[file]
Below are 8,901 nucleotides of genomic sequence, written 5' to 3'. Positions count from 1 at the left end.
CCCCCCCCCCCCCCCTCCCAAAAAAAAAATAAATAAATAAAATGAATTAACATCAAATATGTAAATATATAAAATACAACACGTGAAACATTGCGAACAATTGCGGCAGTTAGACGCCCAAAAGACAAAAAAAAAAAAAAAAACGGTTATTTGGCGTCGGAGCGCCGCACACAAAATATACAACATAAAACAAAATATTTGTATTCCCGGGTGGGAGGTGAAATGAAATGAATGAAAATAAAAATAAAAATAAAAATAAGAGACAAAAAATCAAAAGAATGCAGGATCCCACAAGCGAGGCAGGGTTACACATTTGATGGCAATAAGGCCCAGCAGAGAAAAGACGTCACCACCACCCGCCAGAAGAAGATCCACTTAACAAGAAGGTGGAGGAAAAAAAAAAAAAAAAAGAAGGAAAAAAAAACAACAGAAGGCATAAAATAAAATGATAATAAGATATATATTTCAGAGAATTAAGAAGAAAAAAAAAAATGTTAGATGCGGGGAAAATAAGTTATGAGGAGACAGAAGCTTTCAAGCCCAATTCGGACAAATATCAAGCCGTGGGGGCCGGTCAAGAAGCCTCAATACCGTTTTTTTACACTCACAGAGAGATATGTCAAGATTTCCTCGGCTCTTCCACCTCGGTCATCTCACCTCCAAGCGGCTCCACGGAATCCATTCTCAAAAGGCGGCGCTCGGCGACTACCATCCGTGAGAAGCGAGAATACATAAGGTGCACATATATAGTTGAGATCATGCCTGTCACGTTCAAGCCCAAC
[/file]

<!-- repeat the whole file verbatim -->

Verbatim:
Below are 8,901 nucleotides of genomic sequence, written 5' to 3'. Positions count from 1 at the left end.
CCCCCCCCCCCCCCCTCCCAAAAAAAAAATAAATAAATAAAATGAATTAACATCAAATATGTAAATATATAAAATACAACACGTGAAACATTGCGAACAATTGCGGCAGTTAGACGCCCAAAAGACAAAAAAAAAAAAAAAAACGGTTATTTGGCGTCGGAGCGCCGCACACAAAATATACAACATAAAACAAAATATTTGTATTCCCGGGTGGGAGGTGAAATGAAATGAATGAAAATAAAAATAAAAATAAAAATAAGAGACAAAAAATCAAAAGAATGCAGGATCCCACAAGCGAGGCAGGGTTACACATTTGATGGCAATAAGGCCCAGCAGAGAAAAGACGTCACCACCACCCGCCAGAAGAAGATCCACTTAACAAGAAGGTGGAGGAAAAAAAAAAAAAAAAAGAAGGAAAAAAAAACAACAGAAGGCATAAAATAAAATGATAATAAGATATATATTTCAGAGAATTAAGAAGAAAAAAAAAAATGTTAGATGCGGGGAAAATAAGTTATGAGGAGACAGAAGCTTTCAAGCCCAATTCGGACAAATATCAAGCCGTGGGGGCCGGTCAAGAAGCCTCAATACCGTTTTTTTACACTCACAGAGAGATATGTCAAGATTTCCTCGGCTCTTCCACCTCGGTCATCTCACCTCCAAGCGGCTCCACGGAATCCATTCTCAAAAGGCGGCGCTCGGCGACTACCATCCGTGAGAAGCGAGAATACATAAGGTGCACATATATAGTTGAGATCATGCCTGTCACGTTCAAGCCCAAC